Mass Mediated Disease: A Case Study Analysis of News Reporting and Three Influenza Pandemics and Public Health Policy

Date of Award


Degree Type


Degree Name

Doctor of Philosophy (PhD)


Mass Communication and Journalism

First Advisor

Arthur Kaul

Advisor Department

Mass Communication and Journalism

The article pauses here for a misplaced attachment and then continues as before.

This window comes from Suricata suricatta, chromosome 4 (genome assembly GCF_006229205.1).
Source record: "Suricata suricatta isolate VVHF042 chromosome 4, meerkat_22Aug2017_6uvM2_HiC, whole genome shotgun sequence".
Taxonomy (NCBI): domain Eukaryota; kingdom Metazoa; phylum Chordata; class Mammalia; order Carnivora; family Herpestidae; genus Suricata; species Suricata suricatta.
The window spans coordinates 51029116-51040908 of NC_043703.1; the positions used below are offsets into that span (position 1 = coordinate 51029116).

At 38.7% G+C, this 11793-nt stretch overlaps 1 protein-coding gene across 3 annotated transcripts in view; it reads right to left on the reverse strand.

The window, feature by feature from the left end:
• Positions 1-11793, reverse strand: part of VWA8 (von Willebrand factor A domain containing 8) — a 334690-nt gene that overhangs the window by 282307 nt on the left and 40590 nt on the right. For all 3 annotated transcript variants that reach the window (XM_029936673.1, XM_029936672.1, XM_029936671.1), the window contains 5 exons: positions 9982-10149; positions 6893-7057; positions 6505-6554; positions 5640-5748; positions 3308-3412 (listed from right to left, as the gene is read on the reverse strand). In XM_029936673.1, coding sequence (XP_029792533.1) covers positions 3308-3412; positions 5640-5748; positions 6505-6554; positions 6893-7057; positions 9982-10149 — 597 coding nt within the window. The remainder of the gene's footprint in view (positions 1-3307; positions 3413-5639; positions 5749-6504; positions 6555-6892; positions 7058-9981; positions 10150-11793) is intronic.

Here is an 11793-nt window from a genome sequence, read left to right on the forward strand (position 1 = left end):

The effect of infectious disease on humanity has been historically profound. The central organizing story line or theme in news stories provides for a frame for social meaning, and can be analyzed to shed light upon the context within which these stories originated. A framing analysis provides for an organized approach to defining the mass mediated themes created by news stories, which is essentially a historical discussion of the mediated narratives. The purpose of this study is to address how the social construction of 1,493 news stories and editorials about disease was presented in The New York Times, The Times (London) and magazine articles indexed by The Reader's Guide to Periodical Literature , if it changed over time, and if this change was reflected by the public health policies. Specifically, frames that were identified and addressed were narrative discourse, which involved defining the disease and blame for the disease; arbiter frames; and public health policy frames which were identified and categorized as medical, behavioral, ecological, or future health policies. Influenza pandemics make for a compelling topic for historical framing analysis because influenza is a continuing news story with three clearly defined pandemics. The framing analysis, spanning fifty-three years (1917-1970), focused upon the Spanish influenza pandemic of 1918, the Asian influenza pandemic of 1957, and the Hong Kong influenza pandemic of 1968. The time frame represents the first breaking story to a year past the defined pandemic time frame. This study found that the social construction of influenza changed over time. The 1918 Spanish influenza pandemic produced a theme of intense anxiety and can best be described as a panicked response to the disease. The 1957 Asian influenza pandemic produced a theme of scientific optimism, for which media stories presented a theme of control over disease by way of a vaccine and antibiotics. The 1968 Hong Kong influenza pandemic theme consisted of one that used nature to explain the inability of scientists not to control the disease, but just to hold it at bay. Together, the three case studies demonstrate that the social construction of influenza did change over time, and that these changes were reflected in the narrative construction, arbiters, and public health policy frames. A key common element across all the pandemic themes was control, which is reflective of the ultimate goal for public health officials, which is to control and eradicate the public health threat. Influenza has not been eradicated, and no vaccine exists for its deadliest mutant, the Spanish influenza virus.